Orofacial myology, tongue thrust, tongue strength, malocclusion, palatal vault
This article addresses many myths that have persisted over the years in dentistry and orofacial myology regarding the nature of orofacial myofunctional disorders (OMD's). Myths include 1) the concept that the term "tongue thrusting" includes the rest posture; 2) that there is an excessive amount of pressure exerted against the anterior teeth in swallows, that swallowing pressures add up, and the frequency of swallowing has an impact on the dentition; 3) the idea that the tongue is the strongest muscle in the body; 4) the view that a muscle will be the winner in any tug of war between muscle and bone; 5) the claim that a tongue thrust can cause an open bite malocclusion; 6) the claim that a tongue thrust can cause a Class II malocclusion; 7) the claim that the tongue molds the palatal vault; 8) the notion that a low tongue tip posture at rest presents a problem; and 9) the claim that OMD's represent a muscle imbalance that can be brought into balance with therapy. Each of these false claims or "myths" is discussed and corrected, with the positive acknowledgement that clinicians are abandoning the incorrect notion of muscle balance and imbalance as had been claimed previously.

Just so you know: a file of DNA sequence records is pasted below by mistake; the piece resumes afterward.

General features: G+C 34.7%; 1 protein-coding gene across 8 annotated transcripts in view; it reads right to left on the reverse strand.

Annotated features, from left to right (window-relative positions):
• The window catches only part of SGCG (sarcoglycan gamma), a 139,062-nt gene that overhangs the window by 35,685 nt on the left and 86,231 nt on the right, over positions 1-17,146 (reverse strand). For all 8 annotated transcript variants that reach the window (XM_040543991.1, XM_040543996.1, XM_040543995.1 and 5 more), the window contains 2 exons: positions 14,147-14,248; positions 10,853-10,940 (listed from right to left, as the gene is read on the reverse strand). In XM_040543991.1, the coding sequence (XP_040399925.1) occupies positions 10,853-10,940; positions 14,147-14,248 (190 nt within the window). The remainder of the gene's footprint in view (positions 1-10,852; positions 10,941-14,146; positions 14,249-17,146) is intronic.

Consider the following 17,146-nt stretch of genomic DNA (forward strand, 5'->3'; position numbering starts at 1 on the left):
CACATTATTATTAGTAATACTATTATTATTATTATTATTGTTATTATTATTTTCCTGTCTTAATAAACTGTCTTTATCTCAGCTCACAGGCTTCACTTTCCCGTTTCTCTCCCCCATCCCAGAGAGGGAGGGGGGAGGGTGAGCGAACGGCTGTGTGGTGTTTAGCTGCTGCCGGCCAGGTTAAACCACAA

Mason, R. M. (2011). Myths that persist about orofacial myology, International Journal of Orofacial Myology, 37 (1), 26-38.